May 2, 2007 at 02:23 AM · My personal experience with armature orchestra is this: it’s a lot of fun to be part of a group playing something you like. You’ll learn how to play in an orchestra only by playing there, as private practice isn’t going to prepare you for this no matter how virtuosic you are. And if you have a good conductor, you’ll learn a lot musically.

That said, I find orchestra is not a good place for you if you feell your intonation is shaky or that there are a lot of techniques that you want to improve. Orchestra pieces just can’t replace etudes and solo pieces, just as orchestra can’t replace a teacher. If you want to polish up your techniques, time you spend in an orchestra rehearsal can be better use at home for practice, IMHO. But if you want to play just for fun and are content with the way you are playing, then yes, orchestra is the place to go for sure.

May 2, 2007 at 12:11 PM · My personal experience -- taking up the violin after a 25-year hiatus -- leads me to make only one recommendation: get a teacher, so that you do not pick up or continue bad habits. Get someone who can guide your return to the violin and take you far beyond where you were when you stopped. Worked very well for me. Good luck!

May 2, 2007 at 01:30 PM · I agree you should get a teacher. As a professional musician, believe me, I understand when you state "Money is tight". However, lessons are worth the expense many times over.

May 3, 2007 at 02:50 AM · Thanks everyone for your feedback and support. The physical therapist got me in today last minute due to a cancellation. I now have stretching and strenghtening exericses to do for my injured right arm. (I took a spill on it last Nov. and really hurt the area right beneath my right shoulder.) His advice was to play only 20 minutes at a time while building my strength back up. Boy, was I surprised to realize just what we do to ourselves to play the violin that goes against our natural posture. When I was a teenager and young adult it never occurred to me that this would be an issue or problem to contend with. Innocence.

I appreciate the ideas of what types of style of piece is helpful to review particular skill. The interesting thing to me is this: I am doing something now that I know I did not do in all of my years of lessons: really listening. For me, this is incredible, particularly because I am not tired, unmotivated, or overworked. I think I will know when I will be ready for a teacher (and he/she will appear?). I appreciate the advice of finding someone who may be available for "tune-ups" as it were and I think that my former teacher or others in the Boston community will help lead me to the right person.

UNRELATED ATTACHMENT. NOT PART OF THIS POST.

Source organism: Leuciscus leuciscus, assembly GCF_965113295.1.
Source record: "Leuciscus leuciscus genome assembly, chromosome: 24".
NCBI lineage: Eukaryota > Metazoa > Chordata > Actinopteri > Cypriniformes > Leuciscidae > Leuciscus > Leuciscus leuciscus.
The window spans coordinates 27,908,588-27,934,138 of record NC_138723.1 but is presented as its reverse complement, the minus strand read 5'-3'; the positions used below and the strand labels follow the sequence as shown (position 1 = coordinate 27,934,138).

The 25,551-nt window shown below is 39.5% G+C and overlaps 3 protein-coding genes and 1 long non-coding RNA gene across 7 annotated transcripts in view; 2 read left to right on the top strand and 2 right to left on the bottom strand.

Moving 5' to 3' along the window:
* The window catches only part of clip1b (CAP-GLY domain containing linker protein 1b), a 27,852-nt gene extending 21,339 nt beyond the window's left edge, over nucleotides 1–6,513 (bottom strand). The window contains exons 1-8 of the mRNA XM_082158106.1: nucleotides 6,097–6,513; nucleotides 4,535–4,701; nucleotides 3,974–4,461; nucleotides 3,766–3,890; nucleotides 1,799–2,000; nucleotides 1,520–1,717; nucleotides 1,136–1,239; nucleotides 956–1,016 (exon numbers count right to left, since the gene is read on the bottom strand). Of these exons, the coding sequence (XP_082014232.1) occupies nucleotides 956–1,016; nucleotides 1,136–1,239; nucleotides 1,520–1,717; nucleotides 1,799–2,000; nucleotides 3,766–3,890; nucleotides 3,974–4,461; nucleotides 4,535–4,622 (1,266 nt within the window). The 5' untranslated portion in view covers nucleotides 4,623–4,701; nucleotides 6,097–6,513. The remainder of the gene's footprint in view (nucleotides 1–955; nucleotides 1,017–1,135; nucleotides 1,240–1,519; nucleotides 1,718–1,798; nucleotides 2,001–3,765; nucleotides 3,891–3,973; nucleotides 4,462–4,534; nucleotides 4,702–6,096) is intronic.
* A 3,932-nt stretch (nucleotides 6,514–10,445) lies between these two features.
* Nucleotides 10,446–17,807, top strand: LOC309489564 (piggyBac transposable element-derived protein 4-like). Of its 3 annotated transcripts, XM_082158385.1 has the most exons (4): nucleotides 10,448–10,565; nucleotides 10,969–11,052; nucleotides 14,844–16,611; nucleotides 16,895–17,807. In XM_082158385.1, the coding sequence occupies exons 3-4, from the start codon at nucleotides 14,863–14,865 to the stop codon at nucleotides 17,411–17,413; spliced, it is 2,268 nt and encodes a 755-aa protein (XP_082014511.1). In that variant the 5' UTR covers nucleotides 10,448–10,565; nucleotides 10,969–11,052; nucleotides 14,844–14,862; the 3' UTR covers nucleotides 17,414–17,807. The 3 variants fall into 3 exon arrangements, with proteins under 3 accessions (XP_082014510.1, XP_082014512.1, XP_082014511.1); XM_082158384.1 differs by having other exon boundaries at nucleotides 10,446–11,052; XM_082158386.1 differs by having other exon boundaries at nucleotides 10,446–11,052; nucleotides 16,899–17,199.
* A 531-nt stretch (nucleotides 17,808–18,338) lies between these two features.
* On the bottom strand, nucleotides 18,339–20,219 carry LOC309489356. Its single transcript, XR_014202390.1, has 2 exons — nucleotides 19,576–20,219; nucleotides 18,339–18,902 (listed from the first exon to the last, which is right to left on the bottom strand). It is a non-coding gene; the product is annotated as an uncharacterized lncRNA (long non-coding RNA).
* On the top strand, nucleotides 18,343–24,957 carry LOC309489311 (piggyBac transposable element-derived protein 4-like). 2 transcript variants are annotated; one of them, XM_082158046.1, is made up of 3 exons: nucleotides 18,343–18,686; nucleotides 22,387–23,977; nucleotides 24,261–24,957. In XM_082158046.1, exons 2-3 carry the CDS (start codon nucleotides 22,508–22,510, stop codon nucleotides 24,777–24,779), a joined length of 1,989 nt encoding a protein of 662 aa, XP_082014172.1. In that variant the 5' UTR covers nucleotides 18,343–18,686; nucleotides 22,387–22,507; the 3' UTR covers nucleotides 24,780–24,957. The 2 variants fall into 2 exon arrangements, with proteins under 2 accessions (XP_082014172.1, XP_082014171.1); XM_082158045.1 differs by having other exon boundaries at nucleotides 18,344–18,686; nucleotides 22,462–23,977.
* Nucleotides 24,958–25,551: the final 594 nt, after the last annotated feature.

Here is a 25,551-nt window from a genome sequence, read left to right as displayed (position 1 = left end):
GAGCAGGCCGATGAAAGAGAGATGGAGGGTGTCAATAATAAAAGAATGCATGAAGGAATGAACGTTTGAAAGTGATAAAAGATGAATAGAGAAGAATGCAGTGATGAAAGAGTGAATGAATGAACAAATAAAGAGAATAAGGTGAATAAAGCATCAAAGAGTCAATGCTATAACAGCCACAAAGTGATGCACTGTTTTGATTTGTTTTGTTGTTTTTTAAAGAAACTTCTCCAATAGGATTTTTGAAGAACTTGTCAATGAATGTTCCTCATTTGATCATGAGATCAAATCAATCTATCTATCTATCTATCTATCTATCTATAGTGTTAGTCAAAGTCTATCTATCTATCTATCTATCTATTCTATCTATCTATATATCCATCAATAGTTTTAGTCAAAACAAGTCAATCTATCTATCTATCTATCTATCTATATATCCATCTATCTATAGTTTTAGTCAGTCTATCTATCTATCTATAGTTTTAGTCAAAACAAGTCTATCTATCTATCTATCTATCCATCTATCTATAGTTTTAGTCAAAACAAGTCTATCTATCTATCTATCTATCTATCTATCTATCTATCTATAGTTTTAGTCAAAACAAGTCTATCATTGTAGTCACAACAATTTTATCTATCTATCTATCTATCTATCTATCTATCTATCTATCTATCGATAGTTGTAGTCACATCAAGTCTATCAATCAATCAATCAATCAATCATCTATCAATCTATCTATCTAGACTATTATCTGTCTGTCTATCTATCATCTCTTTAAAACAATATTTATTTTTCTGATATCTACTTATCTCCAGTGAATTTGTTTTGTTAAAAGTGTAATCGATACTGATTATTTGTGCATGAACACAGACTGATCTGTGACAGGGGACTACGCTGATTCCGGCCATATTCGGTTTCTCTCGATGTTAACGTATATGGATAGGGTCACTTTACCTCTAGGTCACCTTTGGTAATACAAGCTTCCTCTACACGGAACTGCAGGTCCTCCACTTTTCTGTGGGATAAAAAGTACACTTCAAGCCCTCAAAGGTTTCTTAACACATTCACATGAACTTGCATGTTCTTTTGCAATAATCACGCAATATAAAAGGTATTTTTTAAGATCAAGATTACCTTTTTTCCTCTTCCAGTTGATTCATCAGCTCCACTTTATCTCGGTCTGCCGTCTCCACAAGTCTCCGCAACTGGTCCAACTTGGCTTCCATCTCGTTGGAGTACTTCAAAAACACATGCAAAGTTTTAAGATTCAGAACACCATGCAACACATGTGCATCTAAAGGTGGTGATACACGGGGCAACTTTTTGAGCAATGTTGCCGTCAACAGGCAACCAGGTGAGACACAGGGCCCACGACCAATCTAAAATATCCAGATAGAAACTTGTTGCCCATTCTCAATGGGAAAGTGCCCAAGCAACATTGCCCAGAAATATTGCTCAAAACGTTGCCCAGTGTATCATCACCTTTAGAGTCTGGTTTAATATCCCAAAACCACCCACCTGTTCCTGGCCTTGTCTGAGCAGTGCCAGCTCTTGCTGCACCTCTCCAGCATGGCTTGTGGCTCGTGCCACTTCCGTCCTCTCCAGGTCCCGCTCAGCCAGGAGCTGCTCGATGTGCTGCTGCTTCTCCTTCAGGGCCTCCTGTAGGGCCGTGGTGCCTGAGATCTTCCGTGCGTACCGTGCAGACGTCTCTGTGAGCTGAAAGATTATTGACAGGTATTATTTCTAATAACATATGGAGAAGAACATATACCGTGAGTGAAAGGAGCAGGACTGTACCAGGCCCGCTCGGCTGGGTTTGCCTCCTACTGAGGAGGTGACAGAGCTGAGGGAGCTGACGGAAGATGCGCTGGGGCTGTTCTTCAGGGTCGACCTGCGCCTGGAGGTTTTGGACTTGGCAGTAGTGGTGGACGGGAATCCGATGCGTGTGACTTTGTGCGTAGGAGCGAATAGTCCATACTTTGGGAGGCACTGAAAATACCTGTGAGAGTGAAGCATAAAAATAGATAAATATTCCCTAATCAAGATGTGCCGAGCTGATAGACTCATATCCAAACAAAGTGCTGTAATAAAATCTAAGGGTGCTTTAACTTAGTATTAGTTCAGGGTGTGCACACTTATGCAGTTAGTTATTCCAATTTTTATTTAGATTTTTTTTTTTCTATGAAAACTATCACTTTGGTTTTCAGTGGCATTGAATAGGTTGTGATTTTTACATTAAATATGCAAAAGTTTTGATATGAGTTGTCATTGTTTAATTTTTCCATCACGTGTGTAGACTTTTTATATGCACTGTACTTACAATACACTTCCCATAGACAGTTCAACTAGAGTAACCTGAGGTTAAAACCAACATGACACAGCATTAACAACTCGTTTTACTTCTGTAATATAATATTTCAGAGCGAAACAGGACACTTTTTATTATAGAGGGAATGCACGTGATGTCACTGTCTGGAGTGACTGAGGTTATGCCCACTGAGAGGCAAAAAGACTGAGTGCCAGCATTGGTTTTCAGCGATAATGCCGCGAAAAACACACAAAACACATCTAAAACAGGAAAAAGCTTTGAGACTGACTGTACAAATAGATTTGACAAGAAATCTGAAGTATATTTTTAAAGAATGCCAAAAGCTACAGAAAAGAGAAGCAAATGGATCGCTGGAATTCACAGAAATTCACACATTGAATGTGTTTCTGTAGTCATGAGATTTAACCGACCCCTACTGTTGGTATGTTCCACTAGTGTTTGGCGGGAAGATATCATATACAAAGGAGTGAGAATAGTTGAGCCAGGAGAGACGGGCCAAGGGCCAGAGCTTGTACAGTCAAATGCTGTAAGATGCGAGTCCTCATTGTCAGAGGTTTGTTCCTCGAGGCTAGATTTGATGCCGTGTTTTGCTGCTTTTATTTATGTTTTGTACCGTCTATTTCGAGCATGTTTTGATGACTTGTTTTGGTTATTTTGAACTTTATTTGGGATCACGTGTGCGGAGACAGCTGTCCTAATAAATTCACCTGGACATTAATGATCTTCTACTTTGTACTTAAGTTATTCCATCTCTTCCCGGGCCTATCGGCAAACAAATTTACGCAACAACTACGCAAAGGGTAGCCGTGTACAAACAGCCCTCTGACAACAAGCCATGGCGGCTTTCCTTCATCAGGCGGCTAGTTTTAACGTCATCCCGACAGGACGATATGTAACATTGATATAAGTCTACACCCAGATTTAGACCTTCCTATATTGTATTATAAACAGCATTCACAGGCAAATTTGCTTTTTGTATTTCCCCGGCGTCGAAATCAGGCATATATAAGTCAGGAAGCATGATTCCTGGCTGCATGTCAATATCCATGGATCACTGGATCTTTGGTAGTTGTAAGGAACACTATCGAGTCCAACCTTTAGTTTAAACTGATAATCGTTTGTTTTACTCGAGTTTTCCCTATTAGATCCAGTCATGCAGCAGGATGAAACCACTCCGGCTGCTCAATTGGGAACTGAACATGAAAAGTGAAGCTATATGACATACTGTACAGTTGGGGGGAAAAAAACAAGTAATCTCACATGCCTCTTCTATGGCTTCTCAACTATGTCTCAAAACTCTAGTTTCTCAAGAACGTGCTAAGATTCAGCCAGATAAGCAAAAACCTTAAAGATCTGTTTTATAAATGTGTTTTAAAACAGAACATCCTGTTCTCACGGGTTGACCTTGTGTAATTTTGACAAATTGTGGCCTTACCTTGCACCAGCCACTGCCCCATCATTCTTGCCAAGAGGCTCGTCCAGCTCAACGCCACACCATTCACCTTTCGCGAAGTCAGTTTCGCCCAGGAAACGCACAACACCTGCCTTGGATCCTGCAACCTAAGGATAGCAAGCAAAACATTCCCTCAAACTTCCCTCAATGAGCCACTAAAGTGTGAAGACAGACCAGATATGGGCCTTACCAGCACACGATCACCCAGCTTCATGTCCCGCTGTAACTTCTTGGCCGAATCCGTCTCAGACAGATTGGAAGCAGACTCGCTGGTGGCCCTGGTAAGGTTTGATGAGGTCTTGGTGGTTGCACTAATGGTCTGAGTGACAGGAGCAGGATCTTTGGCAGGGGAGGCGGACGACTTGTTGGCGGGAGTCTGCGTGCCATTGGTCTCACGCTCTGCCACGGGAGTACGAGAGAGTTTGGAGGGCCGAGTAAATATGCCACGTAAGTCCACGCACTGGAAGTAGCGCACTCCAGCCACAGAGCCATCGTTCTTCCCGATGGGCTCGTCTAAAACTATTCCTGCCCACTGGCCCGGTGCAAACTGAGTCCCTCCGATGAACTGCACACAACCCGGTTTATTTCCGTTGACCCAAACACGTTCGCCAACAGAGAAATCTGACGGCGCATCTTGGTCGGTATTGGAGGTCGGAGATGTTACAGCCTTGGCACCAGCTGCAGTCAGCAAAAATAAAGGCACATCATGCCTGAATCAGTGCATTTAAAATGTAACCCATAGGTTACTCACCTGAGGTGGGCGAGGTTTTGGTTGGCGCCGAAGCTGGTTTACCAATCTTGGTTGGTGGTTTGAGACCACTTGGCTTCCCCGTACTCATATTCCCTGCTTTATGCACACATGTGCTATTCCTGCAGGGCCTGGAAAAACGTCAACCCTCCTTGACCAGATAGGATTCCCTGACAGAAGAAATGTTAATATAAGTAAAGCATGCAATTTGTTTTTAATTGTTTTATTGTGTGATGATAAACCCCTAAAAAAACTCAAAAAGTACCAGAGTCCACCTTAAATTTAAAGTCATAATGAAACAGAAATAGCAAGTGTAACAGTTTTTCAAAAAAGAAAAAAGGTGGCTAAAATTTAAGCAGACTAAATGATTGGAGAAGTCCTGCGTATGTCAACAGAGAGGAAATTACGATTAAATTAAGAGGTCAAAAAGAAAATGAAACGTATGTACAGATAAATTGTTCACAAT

Again, I am so happy to players who are so articulate and insightful about the experience of playing violin!

May 3, 2007 at 03:13 AM · Yixi, thank you for referral to the health page. Turning "29" or "39" for that matter is not all it's cracked up to be sometimes.


May 3, 2007 at 11:14 AM · Debbie, since you are in the Boston area, you might want to check out the Longy school.

They put me in touch with my teacher 8 years ago (when I was taking lessons, before the most recent break), and she was really great.

Also they seem to be able to put you in touch with and/or offer Alexander Technique classes. I haven't done this through them, but 12 years ago in CA I had some serious back pain when playing and an Alexander Teacher I found on my own helped me so I could practice longer and sit through 3-hr. orchestra rehearsals again.

Your comment about posture made me think that it doesn't hurt to keep these issues in mind.

May 3, 2007 at 08:07 PM · Hi Karen. That's a great idea on Longy. In fact, that's where I took my voice lessons. I hope that the p.t. will do the trick with my arm since it is directly related to a specific injury. If it does not pan out, I will most definitely keep Alexander Technique in mind.